Mapping seagrass in the Philippines
PUERTO PRINCESA, Philippines – At 8 in the evening, a handful of locals would go to Puraran Beach in Catanduanes. Each carried a net, a hook and line, or a spear, and a small pail. Their headlamp – or flashlight, for the others – lighted their way as they stepped on shallow water.
As they moved farther, they became a glowing ball of light in the dark.
Locals call them "mangingilaw." They are seafood hunters who look for edible vertebrates at night during low tide, when they could see their catch through the seagrass meadows.
Their seafood finds serve as their food the next day.
According to Onyong Pamplona, a tour guide who used to be a mangingilaw, they do it day and night.
"From September to March, the tide falls at night. Otherwise, we do it in the morning," he said.
"Our seafood catch are different for day and night," he added.
This reliance on seagrass-dependent organisms in this coastal community in Catanduanes is also true in neighboring villages.
A tour guide at Binurong Point, which is famous among tourists for its span of green hills and wave-watching spots, said they also do it.
This also seemed true in other parts of the country. For instance, a community in Matnog in Sorsogon use "bobo" (trap with food bait) to catch small crabs. They live near a mangrove forest planted on seagrass beds.
In Guimaras, where there's an ongoing research on seagrass, 8 out of the 10 fishes consumed by households are seagrass-associated.
The status of seagrass in the Philippines remains widely unknown, although their importance both for food security and mitigating the impact of climate change have been acknowledged.
Seagrasses are 35 times more effective in "capturing and holding" blue carbon (or carbon captured by oceans and coastal ecosystems) than terrestrial forests and can keep it below ground for a millennia, according to a 2011 study. That's why seagrass and other wetlands like mangrove forests and salt marshes are effective carbon sinks.
A 2017 report of the Partnerships in Environmental Management for the Seas of East Asia (PEMSEA) recommended that blue carbon be included in the national reporting of greenhouse gas emissions and sinks.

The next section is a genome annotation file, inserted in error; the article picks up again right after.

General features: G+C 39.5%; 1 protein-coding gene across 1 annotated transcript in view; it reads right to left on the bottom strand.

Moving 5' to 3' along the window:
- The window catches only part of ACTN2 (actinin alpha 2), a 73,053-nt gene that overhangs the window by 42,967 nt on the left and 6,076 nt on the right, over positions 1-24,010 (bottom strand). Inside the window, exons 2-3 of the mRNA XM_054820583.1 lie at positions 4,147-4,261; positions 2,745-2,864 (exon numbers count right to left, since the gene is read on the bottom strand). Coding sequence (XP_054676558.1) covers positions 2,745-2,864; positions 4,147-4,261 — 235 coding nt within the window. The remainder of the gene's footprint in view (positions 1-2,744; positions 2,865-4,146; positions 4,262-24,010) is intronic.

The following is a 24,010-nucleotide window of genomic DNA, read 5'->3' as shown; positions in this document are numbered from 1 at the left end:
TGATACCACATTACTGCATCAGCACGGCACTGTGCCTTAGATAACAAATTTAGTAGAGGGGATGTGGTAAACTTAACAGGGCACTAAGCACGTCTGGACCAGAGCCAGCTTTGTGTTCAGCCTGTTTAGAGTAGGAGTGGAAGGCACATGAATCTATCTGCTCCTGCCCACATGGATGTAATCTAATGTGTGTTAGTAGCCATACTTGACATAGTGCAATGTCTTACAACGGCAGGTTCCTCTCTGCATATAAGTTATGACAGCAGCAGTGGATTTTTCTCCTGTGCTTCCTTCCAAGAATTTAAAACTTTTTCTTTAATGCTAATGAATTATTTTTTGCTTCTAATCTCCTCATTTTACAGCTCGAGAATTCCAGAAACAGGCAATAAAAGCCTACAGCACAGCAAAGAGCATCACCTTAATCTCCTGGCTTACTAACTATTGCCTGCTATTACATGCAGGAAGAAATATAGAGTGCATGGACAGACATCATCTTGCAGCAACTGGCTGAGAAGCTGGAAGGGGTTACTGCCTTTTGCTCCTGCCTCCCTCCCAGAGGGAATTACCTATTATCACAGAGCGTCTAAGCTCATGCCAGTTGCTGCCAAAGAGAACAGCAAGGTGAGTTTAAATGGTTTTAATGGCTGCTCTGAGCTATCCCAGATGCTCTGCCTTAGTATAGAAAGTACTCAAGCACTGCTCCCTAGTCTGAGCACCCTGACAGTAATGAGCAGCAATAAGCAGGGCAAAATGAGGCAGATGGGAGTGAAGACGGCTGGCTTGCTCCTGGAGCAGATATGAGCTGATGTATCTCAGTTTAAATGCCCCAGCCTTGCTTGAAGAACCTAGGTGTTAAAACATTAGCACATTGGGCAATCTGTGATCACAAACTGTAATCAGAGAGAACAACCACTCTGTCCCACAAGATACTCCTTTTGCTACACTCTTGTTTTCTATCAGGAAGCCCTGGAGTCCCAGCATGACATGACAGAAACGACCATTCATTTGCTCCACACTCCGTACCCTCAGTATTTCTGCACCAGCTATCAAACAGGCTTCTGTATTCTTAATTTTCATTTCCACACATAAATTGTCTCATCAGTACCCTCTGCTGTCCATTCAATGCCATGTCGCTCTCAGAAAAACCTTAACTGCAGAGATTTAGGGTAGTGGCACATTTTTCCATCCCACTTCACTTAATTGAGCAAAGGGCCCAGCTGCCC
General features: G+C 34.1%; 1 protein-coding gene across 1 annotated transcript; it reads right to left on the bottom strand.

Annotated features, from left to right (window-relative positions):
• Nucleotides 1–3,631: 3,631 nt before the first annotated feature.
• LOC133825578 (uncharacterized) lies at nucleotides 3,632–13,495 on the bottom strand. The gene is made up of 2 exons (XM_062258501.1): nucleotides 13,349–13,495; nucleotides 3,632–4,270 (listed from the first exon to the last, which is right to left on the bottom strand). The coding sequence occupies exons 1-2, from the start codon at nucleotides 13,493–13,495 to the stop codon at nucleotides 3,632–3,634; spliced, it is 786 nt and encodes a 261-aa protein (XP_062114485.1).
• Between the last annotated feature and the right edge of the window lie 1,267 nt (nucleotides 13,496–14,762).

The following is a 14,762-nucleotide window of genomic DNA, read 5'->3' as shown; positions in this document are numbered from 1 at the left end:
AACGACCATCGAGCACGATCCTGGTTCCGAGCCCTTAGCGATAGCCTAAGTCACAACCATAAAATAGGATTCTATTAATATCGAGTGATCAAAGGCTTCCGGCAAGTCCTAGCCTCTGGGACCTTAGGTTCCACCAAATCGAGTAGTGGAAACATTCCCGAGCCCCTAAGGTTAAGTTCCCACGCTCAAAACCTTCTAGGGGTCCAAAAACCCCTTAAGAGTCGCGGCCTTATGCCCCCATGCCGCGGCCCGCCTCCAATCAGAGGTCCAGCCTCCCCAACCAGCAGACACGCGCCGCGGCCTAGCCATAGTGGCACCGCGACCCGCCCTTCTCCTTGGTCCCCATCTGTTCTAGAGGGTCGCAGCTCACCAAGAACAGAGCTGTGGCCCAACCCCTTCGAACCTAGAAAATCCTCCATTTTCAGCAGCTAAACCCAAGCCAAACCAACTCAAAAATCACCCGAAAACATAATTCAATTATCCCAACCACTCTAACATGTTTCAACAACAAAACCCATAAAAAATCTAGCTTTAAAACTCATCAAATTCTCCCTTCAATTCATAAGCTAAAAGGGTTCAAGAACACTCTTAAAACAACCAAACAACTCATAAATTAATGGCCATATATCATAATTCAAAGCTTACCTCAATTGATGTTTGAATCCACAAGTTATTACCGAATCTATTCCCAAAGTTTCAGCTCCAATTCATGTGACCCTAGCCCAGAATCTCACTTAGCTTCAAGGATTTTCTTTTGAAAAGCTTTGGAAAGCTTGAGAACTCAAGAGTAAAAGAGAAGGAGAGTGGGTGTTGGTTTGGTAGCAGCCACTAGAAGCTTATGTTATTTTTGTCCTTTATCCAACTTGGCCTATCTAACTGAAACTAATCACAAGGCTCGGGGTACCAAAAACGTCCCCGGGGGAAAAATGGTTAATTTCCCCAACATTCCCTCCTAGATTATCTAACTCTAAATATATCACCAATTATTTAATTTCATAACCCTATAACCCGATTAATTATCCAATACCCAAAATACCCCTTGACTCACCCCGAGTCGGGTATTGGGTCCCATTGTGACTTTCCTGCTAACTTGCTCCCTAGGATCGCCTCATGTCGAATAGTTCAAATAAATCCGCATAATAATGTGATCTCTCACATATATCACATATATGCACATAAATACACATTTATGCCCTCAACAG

But first, seagrass in the Philippines have to be mapped.
Seagrass sightings photo competition
Project Seagrass, a global nongovernmental organization that advances seagrass conservation through research, education, and action, is holding a photo competition for the best seagrass and seagrass-related sightings from July until August this year.
According to Mary Rose Lopez who heads the Guimaras research for Seagrass Project-Philippines, reporting seagrass sightings helps track seagrass locations for proper monitoring and maintenance; raises awareness of its status; and can be used to develop healthy seagrass meadows and to promote sustainable fishing economy, as more people become aware of its importance.
To join, download the Seagrass Spotter app and capture real time sightings. Or go to seagrassspotter.org and upload photos, retrospectively. Either way, you'll be asked about its location and date of sighting.
It will also will help you identify the kind of seagrass species you've found, as a set of multiple choice questions (accompanied with images) will pop up on the screen.
There is also an option to provide further details, such as the name of vertebrates seen in the meadows, how you observed the seagrass, how extensive it was, whether there were boats anchored in it, or if there’s anything damaging the seagrass, among others.
Importance of field observation
In the Philippines, a program called IAMBlueCECAM aims to assess, model, simulate, and analyze existing blue carbon ecosystems through remote sensing, GIS, geosimulation and geovisualization to provide enough data for the management of these ecosystems.
Co-funded by the Department of Science and Technology-Philippine Council for Industry, Energy, and Emerging Technology Research and Development and the Japan International Cooperation Agency, the program will assess select Philippine sites for seagrass and mangroves.
However, a PEMSEA report emphasized that remote sensing techniques commonly used for mapping terrestrial and wetland habitats generally do not work for seagrasses because they are underwater. This is why "most seagrass surveys are conducted through field observation, often using scuba diving and manual delineation with GPS units," the report said.
With a citizen science app like Seagrass Spotter, you too can get involved in filling this critical data gap for coastal habitat conservation. – Rappler.com